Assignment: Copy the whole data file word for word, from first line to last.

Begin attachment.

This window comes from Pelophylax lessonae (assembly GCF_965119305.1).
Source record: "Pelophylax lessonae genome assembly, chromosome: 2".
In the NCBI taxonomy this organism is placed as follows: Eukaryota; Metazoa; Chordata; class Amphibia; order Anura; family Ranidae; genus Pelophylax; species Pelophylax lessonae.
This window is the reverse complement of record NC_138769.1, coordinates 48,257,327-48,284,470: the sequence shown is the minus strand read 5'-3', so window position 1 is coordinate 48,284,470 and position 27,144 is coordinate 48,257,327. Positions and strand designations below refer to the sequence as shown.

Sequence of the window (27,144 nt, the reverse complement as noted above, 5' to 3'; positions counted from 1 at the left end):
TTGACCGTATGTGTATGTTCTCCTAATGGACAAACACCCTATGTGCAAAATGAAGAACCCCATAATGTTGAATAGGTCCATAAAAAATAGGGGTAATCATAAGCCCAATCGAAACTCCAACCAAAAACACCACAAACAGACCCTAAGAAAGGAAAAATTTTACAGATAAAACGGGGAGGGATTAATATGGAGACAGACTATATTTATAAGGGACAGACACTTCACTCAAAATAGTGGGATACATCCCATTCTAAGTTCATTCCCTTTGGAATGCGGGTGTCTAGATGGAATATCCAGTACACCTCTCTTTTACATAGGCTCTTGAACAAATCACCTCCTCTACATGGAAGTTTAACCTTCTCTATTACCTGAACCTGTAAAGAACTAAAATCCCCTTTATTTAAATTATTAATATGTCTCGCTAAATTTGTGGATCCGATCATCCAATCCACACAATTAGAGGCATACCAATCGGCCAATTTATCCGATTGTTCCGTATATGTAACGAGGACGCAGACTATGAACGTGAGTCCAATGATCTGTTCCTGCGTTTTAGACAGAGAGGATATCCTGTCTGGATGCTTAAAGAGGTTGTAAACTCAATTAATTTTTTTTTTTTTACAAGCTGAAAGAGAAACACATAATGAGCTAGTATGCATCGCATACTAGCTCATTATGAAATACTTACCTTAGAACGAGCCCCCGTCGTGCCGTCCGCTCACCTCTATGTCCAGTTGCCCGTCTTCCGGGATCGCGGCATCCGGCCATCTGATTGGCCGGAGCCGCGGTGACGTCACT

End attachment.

This window comes from Pelophylax lessonae (assembly GCF_965119305.1).
Source record: "Pelophylax lessonae genome assembly, chromosome: 2".
In the NCBI taxonomy this organism is placed as follows: Eukaryota; Metazoa; Chordata; class Amphibia; order Anura; family Ranidae; genus Pelophylax; species Pelophylax lessonae.
This window is the reverse complement of record NC_138769.1, coordinates 48,257,327-48,284,470: the sequence shown is the minus strand read 5'-3', so window position 1 is coordinate 48,284,470 and position 27,144 is coordinate 48,257,327. Positions and strand designations below refer to the sequence as shown.

Sequence of the window (27,144 nt, the reverse complement as noted above, 5' to 3'; positions counted from 1 at the left end):
TTGACCGTATGTGTATGTTCTCCTAATGGACAAACACCCTATGTGCAAAATGAAGAACCCCATAATGTTGAATAGGTCCATAAAAAATAGGGGTAATCATAAGCCCAATCGAAACTCCAACCAAAAACACCACAAACAGACCCTAAGAAAGGAAAAATTTTACAGATAAAACGGGGAGGGATTAATATGGAGACAGACTATATTTATAAGGGACAGACACTTCACTCAAAATAGTGGGATACATCCCATTCTAAGTTCATTCCCTTTGGAATGCGGGTGTCTAGATGGAATATCCAGTACACCTCTCTTTTACATAGGCTCTTGAACAAATCACCTCCTCTACATGGAAGTTTAACCTTCTCTATTACCTGAACCTGTAAAGAACTAAAATCCCCTTTATTTAAATTATTAATATGTCTCGCTAAATTTGTGGATCCGATCATCCAATCCACACAATTAGAGGCATACCAATCGGCCAATTTATCCGATTGTTCCGTATATGTAACGAGGACGCAGACTATGAACGTGAGTCCAATGATCTGTTCCTGCGTTTTAGACAGAGAGGATATCCTGTCTGGATGCTTAAAGAGGTTGTAAACTCAATTAATTTTTTTTTTTTTACAAGCTGAAAGAGAAACACATAATGAGCTAGTATGCATCGCATACTAGCTCATTATGAAATACTTACCTTAGAACGAGCCCCCGTCGTGCCGTCCGCTCACCTCTATGTCCAGTTGCCCGTCTTCCGGGATCGCGGCATCCGGCCATCTGATTGGCCGGAGCCGCGGTGACGTCACT